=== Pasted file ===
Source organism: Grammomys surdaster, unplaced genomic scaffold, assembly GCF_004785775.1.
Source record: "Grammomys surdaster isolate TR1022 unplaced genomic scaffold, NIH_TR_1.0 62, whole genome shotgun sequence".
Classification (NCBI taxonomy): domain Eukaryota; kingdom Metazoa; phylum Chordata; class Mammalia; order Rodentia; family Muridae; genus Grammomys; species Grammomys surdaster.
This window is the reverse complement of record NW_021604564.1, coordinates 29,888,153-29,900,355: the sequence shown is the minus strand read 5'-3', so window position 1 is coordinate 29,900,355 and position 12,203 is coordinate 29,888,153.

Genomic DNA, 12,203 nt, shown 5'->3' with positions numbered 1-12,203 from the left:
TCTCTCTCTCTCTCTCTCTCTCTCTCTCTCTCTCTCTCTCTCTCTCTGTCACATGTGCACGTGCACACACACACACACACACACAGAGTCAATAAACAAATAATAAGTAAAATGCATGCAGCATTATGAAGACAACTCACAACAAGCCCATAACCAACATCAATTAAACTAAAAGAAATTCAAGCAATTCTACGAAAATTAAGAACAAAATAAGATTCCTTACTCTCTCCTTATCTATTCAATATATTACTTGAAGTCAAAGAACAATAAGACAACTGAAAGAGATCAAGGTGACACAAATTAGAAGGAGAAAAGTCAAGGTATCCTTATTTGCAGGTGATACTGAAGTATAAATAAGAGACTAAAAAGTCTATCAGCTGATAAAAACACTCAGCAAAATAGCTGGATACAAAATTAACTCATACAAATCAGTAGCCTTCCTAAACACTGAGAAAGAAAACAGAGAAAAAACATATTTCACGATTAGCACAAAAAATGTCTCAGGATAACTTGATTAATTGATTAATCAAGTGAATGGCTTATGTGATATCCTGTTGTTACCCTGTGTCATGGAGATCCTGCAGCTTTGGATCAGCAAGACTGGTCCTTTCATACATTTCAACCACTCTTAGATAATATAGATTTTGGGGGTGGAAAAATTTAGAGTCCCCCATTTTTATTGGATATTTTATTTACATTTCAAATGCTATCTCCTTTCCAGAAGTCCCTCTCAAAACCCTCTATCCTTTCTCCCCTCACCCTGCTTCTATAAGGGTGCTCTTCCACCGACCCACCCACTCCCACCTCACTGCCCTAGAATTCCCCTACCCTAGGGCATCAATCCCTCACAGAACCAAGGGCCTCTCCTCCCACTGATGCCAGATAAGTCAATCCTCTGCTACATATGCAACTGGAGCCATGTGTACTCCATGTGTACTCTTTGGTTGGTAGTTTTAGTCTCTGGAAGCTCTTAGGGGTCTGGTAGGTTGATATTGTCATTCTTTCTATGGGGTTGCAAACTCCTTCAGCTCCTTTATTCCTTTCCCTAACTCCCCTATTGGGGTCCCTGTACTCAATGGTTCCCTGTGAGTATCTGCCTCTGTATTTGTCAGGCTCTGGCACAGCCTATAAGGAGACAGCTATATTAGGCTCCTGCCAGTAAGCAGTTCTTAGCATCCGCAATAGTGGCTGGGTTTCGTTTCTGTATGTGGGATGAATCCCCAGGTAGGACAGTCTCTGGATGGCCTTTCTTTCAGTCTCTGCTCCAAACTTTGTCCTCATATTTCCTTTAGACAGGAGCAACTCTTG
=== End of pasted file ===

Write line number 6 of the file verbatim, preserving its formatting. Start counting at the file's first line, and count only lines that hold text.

TCTCTCTCTCTCTCTCTCTCTCTCTCTCTCTCTCTCTCTCTCTCTCTGTCACATGTGCACGTGCACACACACACACACACACACAGAGTCAATAAACAAATAATAAGTAAAATGCATGCAGCATTATGAAGACAACTCACAACAAGCCCATAACCAACATCAATTAAACTAAAAGAAATTCAAGCAATTCTACGAAAATTAAGAACAAAATAAGATTCCTTACTCTCTCCTTATCTATTCAATATATTACTTGAAGTCAAAGAACAATAAGACAACTGAAAGAGATCAAGGTGACACAAATTAGAAGGAGAAAAGTCAAGGTATCCTTATTTGCAGGTGATACTGAAGTATAAATAAGAGACTAAAAAGTCTATCAGCTGATAAAAACACTCAGCAAAATAGCTGGATACAAAATTAACTCATACAAATCAGTAGCCTTCCTAAACACTGAGAAAGAAAACAGAGAAAAAACATATTTCACGATTAGCACAAAAAATGTCTCAGGATAACTTGATTAATTGATTAATCAAGTGAATGGCTTATGTGATATCCTGTTGTTACCCTGTGTCATGGAGATCCTGCAGCTTTGGATCAGCAAGACTGGTCCTTTCATACATTTCAACCACTCTTAGATAATATAGATTTTGGGGGTGGAAAAATTTAGAGTCCCCCATTTTTATTGGATATTTTATTTACATTTCAAATGCTATCTCCTTTCCAGAAGTCCCTCTCAAAACCCTCTATCCTTTCTCCCCTCACCCTGCTTCTATAAGGGTGCTCTTCCACCGACCCACCCACTCCCACCTCACTGCCCTAGAATTCCCCTACCCTAGGGCATCAATCCCTCACAGAACCAAGGGCCTCTCCTCCCACTGATGCCAGATAAGTCAATCCTCTGCTACATATGCAACTGGAGCCATGTGTACTCCATGTGTACTCTTTGGTTGGTAGTTTTAGTCTCTGGAAGCTCTTAGGGGTCTGGTAGGTTGATATTGTCATTCTTTCTATGGGGTTGCAAACTCCTTCAGCTCCTTTATTCCTTTCCCTAACTCCCCTATTGGGGTCCCTGTACTCAATGGTTCCCTGTGAGTATCTGCCTCTGTATTTGTCAGGCTCTGGCACAGCCTATAAGGAGACAGCTATATTAGGCTCCTGCCAGTAAGCAGTTCTTAGCATCCGCAATAGTGGCTGGGTTTCGTTTCTGTATGTGGGATGAATCCCCAGGTAGGACAGTCTCTGGATGGCCTTTCTTTCAGTCTCTGCTCCAAACTTTGTCCTCATATTTCCTTTAGACAGGAGCAACTCTTG